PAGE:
The person I know who is most enthusiastic about Hong is actually Chinese. He’s a professor of film studies in Beijing, and was enthusiastic enough about Hong to want to translate Adam Hartzell’s article on unsexy sex into Mandarin for the benefit of his pupils. I never found out whether he got round to that. But he was not enthusiastic enough to respond to my suggestion that he contribute to this blogathon. One thing he said to me when trying to explain the attraction is that there’s something in Hong’s films which is uniquely Asian. But because I’m not Asian myself I’m not quite sure what it is.
You’ll see I’ve got this far and not really talked about the film at all. Well, when I heard about this blogathon, courtesy of Adam’s post at koreanfilm.org, I thought to myself “even if I don’t write anything, I might as well watch the film again so that I know what the other bloggers are talking about on 21 March”. But when no-one showed any interest in contributing a post to this site I thought, I’d better think of an “angle” fast.
Soojung as Rashomon?
I thought of cataloguing the differences between the two versions of the story (I sat through the film taking very careful notes); but I decided that there wasn’t a “true” version of the story: the two strands are so radically different in parts that it can’t be Hong’s intention that there is a single truth out there. There isn’t any way of putting together the different viewpoints to get to what “really” happened. It wasn’t both Jaehoon and Youngsoo that invited Soojung up the dark alleyway with the promise that there was something “funny” up there. Jaehoon “thought” it was him; and Soojung “thought” it was Youngsoo. Not so much slightly different viewpoints as radically different parallel universes. At the opposite extreme, some of the differences are so trivial that you wonder why Hong put them in. Who cares whether it was a fork or a chopstick which dropped to the floor?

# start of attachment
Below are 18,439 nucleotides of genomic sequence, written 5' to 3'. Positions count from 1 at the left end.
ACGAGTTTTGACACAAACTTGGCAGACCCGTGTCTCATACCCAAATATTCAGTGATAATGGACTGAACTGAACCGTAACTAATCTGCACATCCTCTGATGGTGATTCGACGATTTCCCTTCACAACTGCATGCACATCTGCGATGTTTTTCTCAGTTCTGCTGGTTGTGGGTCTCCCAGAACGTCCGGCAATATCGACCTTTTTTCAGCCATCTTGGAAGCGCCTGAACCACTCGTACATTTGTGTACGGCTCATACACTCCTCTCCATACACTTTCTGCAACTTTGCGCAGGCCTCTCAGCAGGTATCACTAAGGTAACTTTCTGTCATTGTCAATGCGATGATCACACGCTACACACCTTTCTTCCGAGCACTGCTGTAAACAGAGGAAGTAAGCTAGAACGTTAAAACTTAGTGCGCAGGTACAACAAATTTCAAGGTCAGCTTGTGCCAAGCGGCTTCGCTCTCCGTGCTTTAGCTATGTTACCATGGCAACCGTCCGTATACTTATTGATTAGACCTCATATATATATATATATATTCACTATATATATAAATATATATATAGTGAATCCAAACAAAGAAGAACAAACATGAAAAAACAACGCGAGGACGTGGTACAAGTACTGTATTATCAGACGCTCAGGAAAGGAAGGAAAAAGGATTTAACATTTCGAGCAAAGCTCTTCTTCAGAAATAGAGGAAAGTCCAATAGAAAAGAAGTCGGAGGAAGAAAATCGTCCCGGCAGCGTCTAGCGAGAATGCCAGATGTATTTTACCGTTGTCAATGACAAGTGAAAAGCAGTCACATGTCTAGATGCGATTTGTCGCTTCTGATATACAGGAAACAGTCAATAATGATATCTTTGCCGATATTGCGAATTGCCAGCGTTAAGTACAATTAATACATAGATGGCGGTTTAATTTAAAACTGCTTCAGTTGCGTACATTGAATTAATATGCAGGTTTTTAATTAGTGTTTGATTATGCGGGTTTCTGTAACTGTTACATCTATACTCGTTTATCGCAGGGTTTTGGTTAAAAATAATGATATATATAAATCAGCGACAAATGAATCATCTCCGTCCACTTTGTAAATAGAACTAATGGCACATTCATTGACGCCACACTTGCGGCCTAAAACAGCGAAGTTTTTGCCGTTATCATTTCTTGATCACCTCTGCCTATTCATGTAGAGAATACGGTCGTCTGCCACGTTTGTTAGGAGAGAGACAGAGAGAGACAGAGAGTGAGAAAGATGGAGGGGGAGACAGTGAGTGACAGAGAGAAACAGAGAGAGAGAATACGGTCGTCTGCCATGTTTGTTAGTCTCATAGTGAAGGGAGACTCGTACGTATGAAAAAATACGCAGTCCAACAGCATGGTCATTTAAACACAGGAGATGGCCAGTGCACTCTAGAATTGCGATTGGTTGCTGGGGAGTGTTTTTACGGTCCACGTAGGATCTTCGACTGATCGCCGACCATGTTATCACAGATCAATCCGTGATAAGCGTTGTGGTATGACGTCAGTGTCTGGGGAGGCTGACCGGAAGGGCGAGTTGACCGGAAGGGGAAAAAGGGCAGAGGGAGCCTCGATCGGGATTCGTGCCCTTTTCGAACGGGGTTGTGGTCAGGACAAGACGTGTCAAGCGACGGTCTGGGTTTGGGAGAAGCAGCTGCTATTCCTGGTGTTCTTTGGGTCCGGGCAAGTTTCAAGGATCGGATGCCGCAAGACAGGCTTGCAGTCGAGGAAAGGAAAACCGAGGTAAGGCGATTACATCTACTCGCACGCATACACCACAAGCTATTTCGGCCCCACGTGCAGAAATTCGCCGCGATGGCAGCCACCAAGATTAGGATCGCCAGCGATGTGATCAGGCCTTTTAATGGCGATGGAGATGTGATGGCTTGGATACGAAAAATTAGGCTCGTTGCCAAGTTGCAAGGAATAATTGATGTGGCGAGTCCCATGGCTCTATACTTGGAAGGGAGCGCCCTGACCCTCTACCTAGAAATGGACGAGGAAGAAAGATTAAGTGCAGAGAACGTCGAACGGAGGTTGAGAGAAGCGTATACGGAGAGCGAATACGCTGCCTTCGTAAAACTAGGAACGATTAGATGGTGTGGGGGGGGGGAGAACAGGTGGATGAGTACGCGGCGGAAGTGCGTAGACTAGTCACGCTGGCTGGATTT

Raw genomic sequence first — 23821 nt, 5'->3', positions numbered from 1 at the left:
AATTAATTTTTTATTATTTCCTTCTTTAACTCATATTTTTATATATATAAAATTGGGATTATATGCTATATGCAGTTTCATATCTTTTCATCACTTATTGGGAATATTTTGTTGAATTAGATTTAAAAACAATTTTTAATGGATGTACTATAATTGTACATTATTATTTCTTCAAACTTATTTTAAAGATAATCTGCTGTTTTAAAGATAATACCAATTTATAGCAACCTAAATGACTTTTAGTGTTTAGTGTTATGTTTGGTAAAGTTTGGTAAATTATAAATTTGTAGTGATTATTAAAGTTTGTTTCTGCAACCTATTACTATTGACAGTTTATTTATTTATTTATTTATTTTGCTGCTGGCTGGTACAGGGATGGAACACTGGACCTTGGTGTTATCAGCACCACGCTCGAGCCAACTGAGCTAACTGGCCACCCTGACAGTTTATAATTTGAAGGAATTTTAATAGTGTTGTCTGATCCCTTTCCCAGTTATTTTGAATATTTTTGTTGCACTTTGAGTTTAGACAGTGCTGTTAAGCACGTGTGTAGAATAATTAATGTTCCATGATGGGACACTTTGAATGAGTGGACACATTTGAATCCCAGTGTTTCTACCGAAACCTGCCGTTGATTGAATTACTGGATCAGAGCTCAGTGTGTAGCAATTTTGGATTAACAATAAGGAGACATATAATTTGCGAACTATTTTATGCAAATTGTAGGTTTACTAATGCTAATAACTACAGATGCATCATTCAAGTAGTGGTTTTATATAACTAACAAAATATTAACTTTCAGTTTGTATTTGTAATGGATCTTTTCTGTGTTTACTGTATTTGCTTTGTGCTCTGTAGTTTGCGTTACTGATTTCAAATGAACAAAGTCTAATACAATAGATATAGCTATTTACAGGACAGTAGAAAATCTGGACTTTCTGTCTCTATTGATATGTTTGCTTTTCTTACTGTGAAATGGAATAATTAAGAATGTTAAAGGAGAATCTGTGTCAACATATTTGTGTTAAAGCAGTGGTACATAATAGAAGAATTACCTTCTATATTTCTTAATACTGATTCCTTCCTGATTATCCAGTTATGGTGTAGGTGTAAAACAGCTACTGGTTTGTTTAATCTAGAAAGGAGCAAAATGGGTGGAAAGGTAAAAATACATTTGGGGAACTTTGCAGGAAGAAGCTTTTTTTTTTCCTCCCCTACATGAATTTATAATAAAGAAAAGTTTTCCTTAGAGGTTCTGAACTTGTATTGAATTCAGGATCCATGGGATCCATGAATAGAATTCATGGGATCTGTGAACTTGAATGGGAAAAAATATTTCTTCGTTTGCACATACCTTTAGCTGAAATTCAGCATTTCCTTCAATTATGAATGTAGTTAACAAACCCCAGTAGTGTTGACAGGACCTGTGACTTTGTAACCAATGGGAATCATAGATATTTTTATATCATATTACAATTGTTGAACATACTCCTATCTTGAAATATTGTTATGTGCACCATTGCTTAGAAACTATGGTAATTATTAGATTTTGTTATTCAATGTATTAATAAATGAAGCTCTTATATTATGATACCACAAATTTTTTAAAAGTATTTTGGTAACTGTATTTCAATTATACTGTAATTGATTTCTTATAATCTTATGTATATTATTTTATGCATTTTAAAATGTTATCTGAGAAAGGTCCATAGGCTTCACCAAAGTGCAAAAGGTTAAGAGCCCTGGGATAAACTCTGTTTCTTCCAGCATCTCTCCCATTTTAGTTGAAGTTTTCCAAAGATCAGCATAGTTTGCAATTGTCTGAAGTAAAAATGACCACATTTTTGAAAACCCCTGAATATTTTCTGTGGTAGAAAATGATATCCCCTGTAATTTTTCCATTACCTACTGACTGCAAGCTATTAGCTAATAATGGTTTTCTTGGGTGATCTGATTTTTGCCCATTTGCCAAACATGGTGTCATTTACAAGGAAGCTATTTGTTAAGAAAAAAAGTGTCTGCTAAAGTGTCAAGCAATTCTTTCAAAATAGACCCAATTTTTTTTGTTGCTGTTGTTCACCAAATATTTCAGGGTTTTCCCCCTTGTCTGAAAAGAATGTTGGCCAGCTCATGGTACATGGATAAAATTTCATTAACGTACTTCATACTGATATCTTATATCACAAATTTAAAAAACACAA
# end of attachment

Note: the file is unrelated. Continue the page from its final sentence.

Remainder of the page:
So the Rashomon angle was a non-starter. Too big and too small at the same time.
The prominence of Korean male tongue muscles
So, because I’m a fan of Adam’s article “unsexy sex” I thought there might be a story to be written there4. Certainly none of the romantic encounters in Virgin Stripped Bare are terribly enthralling. In fact the first version of this post was entitled, “Girls, would you date a Korean guy?” It focussed on the second kiss between Soojung and Jaehoon (the first was so brutal as to be almost a rape).